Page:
Written By: Katie Schipper
The Steps to Recovery Aren’t the Same for Everyone
Opinions on Taking Twelve-Steps to Recovery
Outside opinions on the inner-workings of twelve-step fellowships range from mild curiosity, to total disinterest, to insistence that they’re cults. At it’s very core, AA and other twelve-step recovery programs operate on the basis that if you want to recovery and remain anonymous, than you have a safe haven to do so. It’s on that foundation that you’re able to build a recovery program for yourself. You do this through sponsorship and the guidance of those that have come before you.
However, AA is in no way a one-size-fits-all program. Anyone who sees AA that way and represents it as such is operating from personal opinion. It’s hard for someone not in a recovery program to recognize the value of a support group. It’s probably even harder to understand the concept of anonymity. Hell, understanding those things is hard enough for people in recovery!
Twelve-step recovery is open to anyone with a desire to quit drinking or getting high (or a slew of other addictions). The truth is the actual journey of recovery looks different for each member.
Learn about the first step of twelve-step programs
The Twelve-Steps are a Process
The recovery process is exactly that, a process. It isn’t a thirty-day stay at an addiction treatment center for women. It isn’t a magic bullet that solves all of life’s problems.
Recovery, as a concept, goes way beyond the scope of the twelve-steps. It includes recovering from physical injuries, depression, emotional trauma, anxiety, and eating disorders. The list is endless – recovering from a break-up, from an ended friendship, from the death of someone you love. Recovering from these things doesn’t happen overnight. Some are easier to get through than others, but all pain demands attention. It doesn’t matter if that recovery is physical, mental, spiritual, emotional, or something else.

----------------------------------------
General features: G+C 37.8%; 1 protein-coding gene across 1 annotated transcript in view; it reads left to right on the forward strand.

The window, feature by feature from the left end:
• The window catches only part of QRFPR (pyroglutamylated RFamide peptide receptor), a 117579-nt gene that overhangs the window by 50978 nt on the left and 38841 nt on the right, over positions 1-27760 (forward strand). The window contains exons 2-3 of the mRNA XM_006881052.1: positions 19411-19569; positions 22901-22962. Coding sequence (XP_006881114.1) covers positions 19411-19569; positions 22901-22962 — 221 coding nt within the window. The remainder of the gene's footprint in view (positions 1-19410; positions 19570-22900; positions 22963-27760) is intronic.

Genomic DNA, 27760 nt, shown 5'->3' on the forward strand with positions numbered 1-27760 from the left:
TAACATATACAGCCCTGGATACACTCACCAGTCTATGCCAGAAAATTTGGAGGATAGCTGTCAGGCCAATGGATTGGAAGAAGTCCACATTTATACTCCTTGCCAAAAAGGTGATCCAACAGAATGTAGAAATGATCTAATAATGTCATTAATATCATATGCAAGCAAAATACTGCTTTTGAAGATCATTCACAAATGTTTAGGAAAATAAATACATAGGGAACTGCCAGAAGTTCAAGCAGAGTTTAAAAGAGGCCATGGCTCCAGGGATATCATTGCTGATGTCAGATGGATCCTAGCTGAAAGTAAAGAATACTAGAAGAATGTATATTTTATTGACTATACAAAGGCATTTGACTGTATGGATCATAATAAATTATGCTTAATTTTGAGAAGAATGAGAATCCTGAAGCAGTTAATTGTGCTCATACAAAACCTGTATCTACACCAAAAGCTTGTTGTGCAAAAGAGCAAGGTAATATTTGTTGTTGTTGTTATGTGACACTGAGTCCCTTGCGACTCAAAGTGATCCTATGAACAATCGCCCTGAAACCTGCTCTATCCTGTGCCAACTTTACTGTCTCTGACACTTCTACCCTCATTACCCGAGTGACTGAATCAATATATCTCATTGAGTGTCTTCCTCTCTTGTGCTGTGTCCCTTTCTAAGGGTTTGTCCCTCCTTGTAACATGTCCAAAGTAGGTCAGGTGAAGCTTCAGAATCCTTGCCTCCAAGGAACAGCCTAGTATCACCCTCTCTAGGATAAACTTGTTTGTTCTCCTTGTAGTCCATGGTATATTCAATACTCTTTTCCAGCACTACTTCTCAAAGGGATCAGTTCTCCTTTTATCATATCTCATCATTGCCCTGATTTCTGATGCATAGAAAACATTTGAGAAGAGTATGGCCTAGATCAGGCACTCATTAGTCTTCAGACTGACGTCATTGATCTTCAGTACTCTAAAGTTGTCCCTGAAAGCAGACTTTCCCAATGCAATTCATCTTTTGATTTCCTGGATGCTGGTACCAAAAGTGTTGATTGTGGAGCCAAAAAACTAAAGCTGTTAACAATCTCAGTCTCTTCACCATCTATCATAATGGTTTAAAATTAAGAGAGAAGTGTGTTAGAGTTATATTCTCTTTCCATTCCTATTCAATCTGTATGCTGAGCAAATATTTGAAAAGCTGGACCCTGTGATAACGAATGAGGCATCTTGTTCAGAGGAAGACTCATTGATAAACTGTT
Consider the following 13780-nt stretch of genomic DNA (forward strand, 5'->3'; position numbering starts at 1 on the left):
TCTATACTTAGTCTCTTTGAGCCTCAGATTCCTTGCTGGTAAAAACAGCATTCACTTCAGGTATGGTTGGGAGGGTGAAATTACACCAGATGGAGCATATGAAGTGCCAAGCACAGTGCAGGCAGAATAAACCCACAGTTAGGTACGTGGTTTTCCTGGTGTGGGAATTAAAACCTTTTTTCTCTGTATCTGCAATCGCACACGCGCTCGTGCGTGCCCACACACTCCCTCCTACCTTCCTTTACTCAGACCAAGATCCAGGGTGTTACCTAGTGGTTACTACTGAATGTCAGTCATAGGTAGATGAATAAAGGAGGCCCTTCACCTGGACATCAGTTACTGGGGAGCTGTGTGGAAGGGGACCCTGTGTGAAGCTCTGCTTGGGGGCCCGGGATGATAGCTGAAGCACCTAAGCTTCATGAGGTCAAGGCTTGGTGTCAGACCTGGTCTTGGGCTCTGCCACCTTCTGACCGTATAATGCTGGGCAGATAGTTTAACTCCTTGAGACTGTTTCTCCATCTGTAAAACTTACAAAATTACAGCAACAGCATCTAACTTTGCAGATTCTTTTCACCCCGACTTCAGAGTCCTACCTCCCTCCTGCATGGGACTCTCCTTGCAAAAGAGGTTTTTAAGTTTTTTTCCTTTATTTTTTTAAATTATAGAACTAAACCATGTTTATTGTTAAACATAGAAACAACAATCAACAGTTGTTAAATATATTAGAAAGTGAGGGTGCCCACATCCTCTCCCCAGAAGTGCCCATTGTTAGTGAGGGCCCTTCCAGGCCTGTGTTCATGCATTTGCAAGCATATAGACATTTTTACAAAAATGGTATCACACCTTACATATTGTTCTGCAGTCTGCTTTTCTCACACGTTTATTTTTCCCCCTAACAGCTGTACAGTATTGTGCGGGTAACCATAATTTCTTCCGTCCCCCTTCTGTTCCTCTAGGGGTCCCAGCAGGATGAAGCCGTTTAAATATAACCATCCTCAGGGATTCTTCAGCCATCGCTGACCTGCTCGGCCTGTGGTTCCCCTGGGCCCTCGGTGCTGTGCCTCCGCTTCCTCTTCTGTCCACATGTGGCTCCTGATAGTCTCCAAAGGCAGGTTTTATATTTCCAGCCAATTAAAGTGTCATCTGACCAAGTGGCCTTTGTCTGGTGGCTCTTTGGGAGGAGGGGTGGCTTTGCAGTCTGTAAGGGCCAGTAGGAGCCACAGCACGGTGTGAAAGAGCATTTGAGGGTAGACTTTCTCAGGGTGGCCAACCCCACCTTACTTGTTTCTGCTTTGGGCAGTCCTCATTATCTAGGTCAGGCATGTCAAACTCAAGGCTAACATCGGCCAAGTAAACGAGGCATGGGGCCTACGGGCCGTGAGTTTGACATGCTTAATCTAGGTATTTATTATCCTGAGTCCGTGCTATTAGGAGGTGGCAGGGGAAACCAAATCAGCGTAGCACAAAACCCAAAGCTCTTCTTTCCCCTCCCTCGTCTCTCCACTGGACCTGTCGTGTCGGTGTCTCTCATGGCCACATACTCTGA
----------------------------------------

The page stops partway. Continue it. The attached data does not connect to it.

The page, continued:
Why would an addict or alcoholic be any sort of exception to that rule? We don’t ask that someone “get over it” when they suffer an emotional loss (or at least we shouldn’t). Why would anyone expect that a lifestyle based on lies, fear, manipulation, denial, desperation, self-serving, and self-centeredness would heal without some intense and ongoing work?
In twelve-step recovery programs, the initial work of going through the steps with a sponsor is based on a set of suggestions. These suggestions clarify the nature of what we face (addiction and alcoholism). They advise we look at a lifetime of our thought and behavior patterns, which reveal how we’ve been running our lives (by fear and selfishness). Finally, they advise we try and make right some of the things we did. When this initial step-work process is complete, we show gratitude by taking new women through the same process. We keep our recovery alive by passing it onto others.
For those who believe AA and NA are cults, there are other options! Do your research, you’ll find plenty.
Learn about twelve-step meeting etiquette
No Requirement for “Membership”
None of the above are requirements for membership. Even within specific twelve-step programs, there are variants and adjustments each member can make. After getting through all twelve-steps of recovery, it becomes abundantly clear that recovery is exactly what you make it. You get to decide what it means to live differently, if living differently is what you want. Suggestions are made in the rooms of AA by sponsors and old timers, and anyone with a mouth really, but the reality is that you decide what rings true and speaks to your soul.
There’s No Right or Wrong Way
There isn’t a right or wrong way to start getting honest. There isn’t a right or wrong way to start learning who you really are. As time goes on, the spiritual principles you truly value will begin to develop and you decide how to nurture them. You choose how to pray. You choose how to meditate. You choose how to help another person – if you choose if you do those things at all! Recognizing that we’re all unique people, who happen to share a common bond, is meant to empower rather than subjugate. It’s up to you to own that power however you see fit.